Before your employee starts work, you'll need to post federal and state labor notices in the workplace. The labor notices describe your employees' workplace rights, such as family medical leave and minimum wage rules.
The Department of Labor provides the FirstStep Poster Advisor to assist businesses in determining which federal labor notices they need. You may also need state labor notices. If you don't know your state's requirements, check with state department of labor.
Nearly every employer is required to comply with the safety requirements of the Occupational Safety and Health (OSH) Act. The law requires that you provide a workplace free from recognized hazards, maintain detailed safety and accident records, and notify government inspectors of serious workplace accidents. You can consult OSHA's website for much more information on your health and safety responsibilities.
While an employee handbook might not be essential for only one or two employees, it's still good practice to adopt one. An employee handbook is a contract between you and your employees. The handbook should describe your business policies, including that all employees are "at-will" and can be fired at any time for any lawful reason. The handbook can also cover employee benefits such as sick days, paid time off, and holidays, as well as company policies on discrimination and sexual harassment.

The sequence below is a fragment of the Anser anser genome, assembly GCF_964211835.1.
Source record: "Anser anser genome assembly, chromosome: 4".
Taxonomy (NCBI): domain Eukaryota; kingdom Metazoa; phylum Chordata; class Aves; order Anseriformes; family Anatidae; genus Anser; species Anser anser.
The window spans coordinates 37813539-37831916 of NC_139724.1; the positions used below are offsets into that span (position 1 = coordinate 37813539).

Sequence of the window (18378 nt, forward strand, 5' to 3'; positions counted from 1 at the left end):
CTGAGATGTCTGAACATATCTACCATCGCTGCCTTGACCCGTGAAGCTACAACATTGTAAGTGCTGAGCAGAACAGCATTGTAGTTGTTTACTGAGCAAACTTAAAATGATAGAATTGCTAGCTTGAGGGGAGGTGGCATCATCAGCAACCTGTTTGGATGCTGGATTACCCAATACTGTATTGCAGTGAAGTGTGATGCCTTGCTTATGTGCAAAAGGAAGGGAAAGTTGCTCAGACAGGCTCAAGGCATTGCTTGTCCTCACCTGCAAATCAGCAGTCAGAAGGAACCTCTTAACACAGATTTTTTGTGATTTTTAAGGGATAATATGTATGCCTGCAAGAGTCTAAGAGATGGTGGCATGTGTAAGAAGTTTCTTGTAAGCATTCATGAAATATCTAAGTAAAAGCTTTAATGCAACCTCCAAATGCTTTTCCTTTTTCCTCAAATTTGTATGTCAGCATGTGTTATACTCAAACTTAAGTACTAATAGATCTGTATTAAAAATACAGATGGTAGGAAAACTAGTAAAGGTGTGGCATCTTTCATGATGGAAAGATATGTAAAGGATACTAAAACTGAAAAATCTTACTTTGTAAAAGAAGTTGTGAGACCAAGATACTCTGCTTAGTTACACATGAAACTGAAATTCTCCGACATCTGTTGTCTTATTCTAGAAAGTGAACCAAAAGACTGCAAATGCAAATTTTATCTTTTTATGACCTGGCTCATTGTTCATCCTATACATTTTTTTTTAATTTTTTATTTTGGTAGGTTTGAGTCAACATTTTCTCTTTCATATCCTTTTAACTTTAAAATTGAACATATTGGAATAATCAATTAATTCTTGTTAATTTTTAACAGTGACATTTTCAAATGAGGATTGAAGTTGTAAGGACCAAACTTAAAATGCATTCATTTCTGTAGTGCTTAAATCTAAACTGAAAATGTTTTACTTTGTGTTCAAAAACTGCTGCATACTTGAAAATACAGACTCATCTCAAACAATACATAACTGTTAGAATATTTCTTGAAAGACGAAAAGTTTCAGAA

Most employees will expect you to provide a benefit plan covering some combination of medical, dental, disability, and life insurance coverage. Retirement benefits such as a 401(k) are also common. Your business will need to engage with vendors to provide options for your employees.
Your employee's personnel file should contain all of their onboarding documents, such as applications, offers, signed contracts, Form W-4 (discussed below), and benefit plan forms. Over time, these files might also include documents relating to employee performance, from disciplinary notices to achievement awards. You also need to retain copies of the Form I-9 in a secure format. And if your business receives employee medical records, these should be kept in a separate secured file.
Once your company reaches a certain size, a human resources department can manage your employees' personnel files.
IRS Form W-4, the Employee's Withholding Certificate, authorizes your business to withhold taxes on behalf of your employee. It also lets your business know how much to withhold based on the number of allowances the employee is claiming for tax purposes.
You don't need to file Form W-4 with the IRS. If an employee wants to change their allowances, they will need to complete a new W-4.
The U.S. Citizenship and Immigration Services (USCIS) requires employees to complete the Form I-9 to verify they're authorized to work in the United States. The employee must verify they're a citizen, possess a green card, or are authorized under one of the work visas. Like the W-4, you don't need to file this with the government. You're required to hold onto the I-9 for at least three years and to make it available for inspection by USCIS investigators.